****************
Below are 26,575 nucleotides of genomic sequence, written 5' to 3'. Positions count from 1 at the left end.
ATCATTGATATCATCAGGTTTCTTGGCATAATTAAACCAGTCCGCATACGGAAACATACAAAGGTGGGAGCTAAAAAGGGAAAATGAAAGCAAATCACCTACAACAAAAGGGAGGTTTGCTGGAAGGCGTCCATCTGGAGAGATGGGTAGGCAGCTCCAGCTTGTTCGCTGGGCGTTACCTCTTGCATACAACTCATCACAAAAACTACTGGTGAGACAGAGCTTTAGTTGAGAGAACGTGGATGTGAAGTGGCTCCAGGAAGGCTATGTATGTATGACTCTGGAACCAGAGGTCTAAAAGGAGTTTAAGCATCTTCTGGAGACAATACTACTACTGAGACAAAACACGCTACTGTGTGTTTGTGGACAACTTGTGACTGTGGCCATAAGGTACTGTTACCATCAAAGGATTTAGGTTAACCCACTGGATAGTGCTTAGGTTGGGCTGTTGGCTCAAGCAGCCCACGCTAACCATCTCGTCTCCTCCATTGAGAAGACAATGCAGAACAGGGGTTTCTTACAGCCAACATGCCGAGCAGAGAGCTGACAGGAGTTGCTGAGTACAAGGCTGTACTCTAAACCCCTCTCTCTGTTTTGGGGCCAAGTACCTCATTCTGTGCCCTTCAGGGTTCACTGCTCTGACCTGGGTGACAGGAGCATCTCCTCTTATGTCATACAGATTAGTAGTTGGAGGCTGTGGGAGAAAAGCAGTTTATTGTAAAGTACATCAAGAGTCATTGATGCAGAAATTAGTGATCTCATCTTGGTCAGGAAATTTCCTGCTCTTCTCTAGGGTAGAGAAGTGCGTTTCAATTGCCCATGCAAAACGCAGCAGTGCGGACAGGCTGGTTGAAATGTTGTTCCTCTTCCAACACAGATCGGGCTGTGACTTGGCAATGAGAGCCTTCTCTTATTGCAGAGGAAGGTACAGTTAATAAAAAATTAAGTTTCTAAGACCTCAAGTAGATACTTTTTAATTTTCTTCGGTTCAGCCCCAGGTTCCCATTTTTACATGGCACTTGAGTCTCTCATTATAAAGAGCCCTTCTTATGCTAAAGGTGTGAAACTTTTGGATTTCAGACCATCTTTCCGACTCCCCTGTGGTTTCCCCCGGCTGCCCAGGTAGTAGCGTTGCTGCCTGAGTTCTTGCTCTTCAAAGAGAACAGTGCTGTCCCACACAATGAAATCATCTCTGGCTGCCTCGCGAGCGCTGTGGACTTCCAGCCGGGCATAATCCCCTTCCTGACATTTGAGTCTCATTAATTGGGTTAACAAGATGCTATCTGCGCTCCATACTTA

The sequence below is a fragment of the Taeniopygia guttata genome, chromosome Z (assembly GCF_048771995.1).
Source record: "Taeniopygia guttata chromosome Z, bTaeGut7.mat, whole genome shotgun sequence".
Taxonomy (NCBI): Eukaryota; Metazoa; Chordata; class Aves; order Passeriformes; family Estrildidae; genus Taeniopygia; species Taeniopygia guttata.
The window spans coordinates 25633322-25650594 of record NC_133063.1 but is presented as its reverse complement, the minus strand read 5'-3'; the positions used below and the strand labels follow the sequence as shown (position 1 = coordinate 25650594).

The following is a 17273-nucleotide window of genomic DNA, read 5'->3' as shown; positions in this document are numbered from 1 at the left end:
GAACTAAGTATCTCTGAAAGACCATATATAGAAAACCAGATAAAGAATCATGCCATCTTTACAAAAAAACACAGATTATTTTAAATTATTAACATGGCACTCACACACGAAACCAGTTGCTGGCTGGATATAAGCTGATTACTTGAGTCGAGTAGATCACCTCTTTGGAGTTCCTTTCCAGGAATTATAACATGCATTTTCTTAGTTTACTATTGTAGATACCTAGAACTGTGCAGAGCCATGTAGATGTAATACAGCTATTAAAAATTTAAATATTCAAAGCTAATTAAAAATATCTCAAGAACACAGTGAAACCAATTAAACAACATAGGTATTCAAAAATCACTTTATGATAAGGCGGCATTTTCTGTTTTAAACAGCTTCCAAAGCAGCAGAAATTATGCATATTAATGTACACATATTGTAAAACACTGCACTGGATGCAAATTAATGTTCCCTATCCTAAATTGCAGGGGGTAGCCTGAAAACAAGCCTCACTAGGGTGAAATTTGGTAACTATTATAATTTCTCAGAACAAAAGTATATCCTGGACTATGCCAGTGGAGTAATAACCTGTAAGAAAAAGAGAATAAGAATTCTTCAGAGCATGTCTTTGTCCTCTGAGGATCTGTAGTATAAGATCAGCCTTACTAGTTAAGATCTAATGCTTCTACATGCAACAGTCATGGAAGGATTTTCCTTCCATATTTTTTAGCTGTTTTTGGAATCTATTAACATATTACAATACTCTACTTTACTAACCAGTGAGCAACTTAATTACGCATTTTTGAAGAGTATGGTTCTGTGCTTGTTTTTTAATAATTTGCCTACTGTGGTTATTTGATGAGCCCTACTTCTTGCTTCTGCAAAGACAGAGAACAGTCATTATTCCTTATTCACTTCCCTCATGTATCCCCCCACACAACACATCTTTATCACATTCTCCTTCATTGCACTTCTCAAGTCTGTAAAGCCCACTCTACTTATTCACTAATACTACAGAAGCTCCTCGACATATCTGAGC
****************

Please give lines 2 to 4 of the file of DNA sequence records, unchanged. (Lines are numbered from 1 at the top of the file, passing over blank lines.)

ATCATTGATATCATCAGGTTTCTTGGCATAATTAAACCAGTCCGCATACGGAAACATACAAAGGTGGGAGCTAAAAAGGGAAAATGAAAGCAAATCACCTACAACAAAAGGGAGGTTTGCTGGAAGGCGTCCATCTGGAGAGATGGGTAGGCAGCTCCAGCTTGTTCGCTGGGCGTTACCTCTTGCATACAACTCATCACAAAAACTACTGGTGAGACAGAGCTTTAGTTGAGAGAACGTGGATGTGAAGTGGCTCCAGGAAGGCTATGTATGTATGACTCTGGAACCAGAGGTCTAAAAGGAGTTTAAGCATCTTCTGGAGACAATACTACTACTGAGACAAAACACGCTACTGTGTGTTTGTGGACAACTTGTGACTGTGGCCATAAGGTACTGTTACCATCAAAGGATTTAGGTTAACCCACTGGATAGTGCTTAGGTTGGGCTGTTGGCTCAAGCAGCCCACGCTAACCATCTCGTCTCCTCCATTGAGAAGACAATGCAGAACAGGGGTTTCTTACAGCCAACATGCCGAGCAGAGAGCTGACAGGAGTTGCTGAGTACAAGGCTGTACTCTAAACCCCTCTCTCTGTTTTGGGGCCAAGTACCTCATTCTGTGCCCTTCAGGGTTCACTGCTCTGACCTGGGTGACAGGAGCATCTCCTCTTATGTCATACAGATTAGTAGTTGGAGGCTGTGGGAGAAAAGCAGTTTATTGTAAAGTACATCAAGAGTCATTGATGCAGAAATTAGTGATCTCATCTTGGTCAGGAAATTTCCTGCTCTTCTCTAGGGTAGAGAAGTGCGTTTCAATTGCCCATGCAAAACGCAGCAGTGCGGACAGGCTGGTTGAAATGTTGTTCCTCTTCCAACACAGATCGGGCTGTGACTTGGCAATGAGAGCCTTCTCTTATTGCAGAGGAAGGTACAGTTAATAAAAAATTAAGTTTCTAAGACCTCAAGTAGATACTTTTTAATTTTCTTCGGTTCAGCCCCAGGTTCCCATTTTTACATGGCACTTGAGTCTCTCATTATAAAGAGCCCTTCTTATGCTAAAGGTGTGAAACTTTTGGATTTCAGACCATCTTTCCGACTCCCCTGTGGTTTCCCCCGGCTGCCCAGGTAGTAGCGTTGCTGCCTGAGTTCTTGCTCTTCAAAGAGAACAGTGCTGTCCCACACAATGAAATCATCTCTGGCTGCCTCGCGAGCGCTGTGGACTTCCAGCCGGGCATAATCCCCTTCCTGACATTTGAGTCTCATTAATTGGGTTAACAAGATGCTATCTGCGCTCCATACTTA

The sequence below is a fragment of the Taeniopygia guttata genome, chromosome Z (assembly GCF_048771995.1).
Source record: "Taeniopygia guttata chromosome Z, bTaeGut7.mat, whole genome shotgun sequence".